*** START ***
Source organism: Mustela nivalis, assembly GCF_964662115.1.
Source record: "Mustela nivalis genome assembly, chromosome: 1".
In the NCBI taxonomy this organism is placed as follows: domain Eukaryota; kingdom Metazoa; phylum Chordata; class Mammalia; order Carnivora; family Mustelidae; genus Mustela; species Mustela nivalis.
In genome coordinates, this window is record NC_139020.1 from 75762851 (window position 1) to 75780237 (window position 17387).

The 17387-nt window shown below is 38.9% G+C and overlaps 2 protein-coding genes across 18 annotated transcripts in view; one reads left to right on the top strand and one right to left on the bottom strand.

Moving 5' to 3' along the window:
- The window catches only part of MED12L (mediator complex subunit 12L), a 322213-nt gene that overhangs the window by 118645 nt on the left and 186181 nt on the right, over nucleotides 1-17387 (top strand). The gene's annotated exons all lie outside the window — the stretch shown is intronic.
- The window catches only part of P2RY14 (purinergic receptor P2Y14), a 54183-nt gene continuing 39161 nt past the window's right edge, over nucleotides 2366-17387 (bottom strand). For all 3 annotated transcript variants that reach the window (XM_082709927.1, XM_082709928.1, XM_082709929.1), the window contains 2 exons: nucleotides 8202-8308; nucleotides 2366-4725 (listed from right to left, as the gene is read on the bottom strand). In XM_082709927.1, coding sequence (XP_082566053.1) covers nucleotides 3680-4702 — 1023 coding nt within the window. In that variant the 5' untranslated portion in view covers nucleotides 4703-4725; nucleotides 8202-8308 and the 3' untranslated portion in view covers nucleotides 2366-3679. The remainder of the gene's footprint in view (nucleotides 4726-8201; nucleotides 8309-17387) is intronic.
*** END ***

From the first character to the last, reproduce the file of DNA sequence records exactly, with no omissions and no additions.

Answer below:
Source organism: Mustela nivalis, assembly GCF_964662115.1.
Source record: "Mustela nivalis genome assembly, chromosome: 1".
In the NCBI taxonomy this organism is placed as follows: domain Eukaryota; kingdom Metazoa; phylum Chordata; class Mammalia; order Carnivora; family Mustelidae; genus Mustela; species Mustela nivalis.
In genome coordinates, this window is record NC_139020.1 from 75762851 (window position 1) to 75780237 (window position 17387).

The 17387-nt window shown below is 38.9% G+C and overlaps 2 protein-coding genes across 18 annotated transcripts in view; one reads left to right on the top strand and one right to left on the bottom strand.

Moving 5' to 3' along the window:
- The window catches only part of MED12L (mediator complex subunit 12L), a 322213-nt gene that overhangs the window by 118645 nt on the left and 186181 nt on the right, over nucleotides 1-17387 (top strand). The gene's annotated exons all lie outside the window — the stretch shown is intronic.
- The window catches only part of P2RY14 (purinergic receptor P2Y14), a 54183-nt gene continuing 39161 nt past the window's right edge, over nucleotides 2366-17387 (bottom strand). For all 3 annotated transcript variants that reach the window (XM_082709927.1, XM_082709928.1, XM_082709929.1), the window contains 2 exons: nucleotides 8202-8308; nucleotides 2366-4725 (listed from right to left, as the gene is read on the bottom strand). In XM_082709927.1, coding sequence (XP_082566053.1) covers nucleotides 3680-4702 — 1023 coding nt within the window. In that variant the 5' untranslated portion in view covers nucleotides 4703-4725; nucleotides 8202-8308 and the 3' untranslated portion in view covers nucleotides 2366-3679. The remainder of the gene's footprint in view (nucleotides 4726-8201; nucleotides 8309-17387) is intronic.